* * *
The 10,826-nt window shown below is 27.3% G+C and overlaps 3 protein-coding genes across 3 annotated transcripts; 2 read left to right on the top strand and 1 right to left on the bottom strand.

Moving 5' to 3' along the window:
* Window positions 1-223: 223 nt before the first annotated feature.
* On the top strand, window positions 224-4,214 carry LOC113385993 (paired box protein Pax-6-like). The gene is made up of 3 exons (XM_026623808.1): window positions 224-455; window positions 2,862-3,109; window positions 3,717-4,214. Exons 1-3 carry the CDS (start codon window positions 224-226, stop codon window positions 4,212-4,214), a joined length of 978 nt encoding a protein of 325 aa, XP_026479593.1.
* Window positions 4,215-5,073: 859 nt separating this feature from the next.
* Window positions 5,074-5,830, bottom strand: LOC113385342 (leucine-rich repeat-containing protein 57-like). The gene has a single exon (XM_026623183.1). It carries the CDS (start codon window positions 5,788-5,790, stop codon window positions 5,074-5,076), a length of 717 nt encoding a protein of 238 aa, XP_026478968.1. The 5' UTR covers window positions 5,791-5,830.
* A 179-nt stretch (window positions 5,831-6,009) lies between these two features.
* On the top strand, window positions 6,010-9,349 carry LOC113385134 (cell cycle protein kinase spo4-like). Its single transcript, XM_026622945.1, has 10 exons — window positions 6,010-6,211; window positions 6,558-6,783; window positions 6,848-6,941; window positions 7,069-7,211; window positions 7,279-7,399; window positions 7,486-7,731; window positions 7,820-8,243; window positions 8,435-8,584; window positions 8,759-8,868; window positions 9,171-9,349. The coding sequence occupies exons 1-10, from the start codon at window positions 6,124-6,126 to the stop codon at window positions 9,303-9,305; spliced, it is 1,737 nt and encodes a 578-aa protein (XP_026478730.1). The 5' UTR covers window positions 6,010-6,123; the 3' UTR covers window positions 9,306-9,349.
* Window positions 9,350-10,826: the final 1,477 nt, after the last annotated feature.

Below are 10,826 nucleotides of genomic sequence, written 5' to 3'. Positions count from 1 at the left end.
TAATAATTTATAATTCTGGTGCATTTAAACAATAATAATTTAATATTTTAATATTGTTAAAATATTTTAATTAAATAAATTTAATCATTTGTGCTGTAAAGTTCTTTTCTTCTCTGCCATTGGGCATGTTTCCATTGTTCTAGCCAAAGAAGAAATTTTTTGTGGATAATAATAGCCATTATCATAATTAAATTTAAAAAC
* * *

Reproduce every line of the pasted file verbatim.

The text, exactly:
The 10,826-nt window shown below is 27.3% G+C and overlaps 3 protein-coding genes across 3 annotated transcripts; 2 read left to right on the top strand and 1 right to left on the bottom strand.

Moving 5' to 3' along the window:
* Window positions 1-223: 223 nt before the first annotated feature.
* On the top strand, window positions 224-4,214 carry LOC113385993 (paired box protein Pax-6-like). The gene is made up of 3 exons (XM_026623808.1): window positions 224-455; window positions 2,862-3,109; window positions 3,717-4,214. Exons 1-3 carry the CDS (start codon window positions 224-226, stop codon window positions 4,212-4,214), a joined length of 978 nt encoding a protein of 325 aa, XP_026479593.1.
* Window positions 4,215-5,073: 859 nt separating this feature from the next.
* Window positions 5,074-5,830, bottom strand: LOC113385342 (leucine-rich repeat-containing protein 57-like). The gene has a single exon (XM_026623183.1). It carries the CDS (start codon window positions 5,788-5,790, stop codon window positions 5,074-5,076), a length of 717 nt encoding a protein of 238 aa, XP_026478968.1. The 5' UTR covers window positions 5,791-5,830.
* A 179-nt stretch (window positions 5,831-6,009) lies between these two features.
* On the top strand, window positions 6,010-9,349 carry LOC113385134 (cell cycle protein kinase spo4-like). Its single transcript, XM_026622945.1, has 10 exons — window positions 6,010-6,211; window positions 6,558-6,783; window positions 6,848-6,941; window positions 7,069-7,211; window positions 7,279-7,399; window positions 7,486-7,731; window positions 7,820-8,243; window positions 8,435-8,584; window positions 8,759-8,868; window positions 9,171-9,349. The coding sequence occupies exons 1-10, from the start codon at window positions 6,124-6,126 to the stop codon at window positions 9,303-9,305; spliced, it is 1,737 nt and encodes a 578-aa protein (XP_026478730.1). The 5' UTR covers window positions 6,010-6,123; the 3' UTR covers window positions 9,306-9,349.
* Window positions 9,350-10,826: the final 1,477 nt, after the last annotated feature.

Below are 10,826 nucleotides of genomic sequence, written 5' to 3'. Positions count from 1 at the left end.
TAATAATTTATAATTCTGGTGCATTTAAACAATAATAATTTAATATTTTAATATTGTTAAAATATTTTAATTAAATAAATTTAATCATTTGTGCTGTAAAGTTCTTTTCTTCTCTGCCATTGGGCATGTTTCCATTGTTCTAGCCAAAGAAGAAATTTTTTGTGGATAATAATAGCCATTATCATAATTAAATTTAAAAAC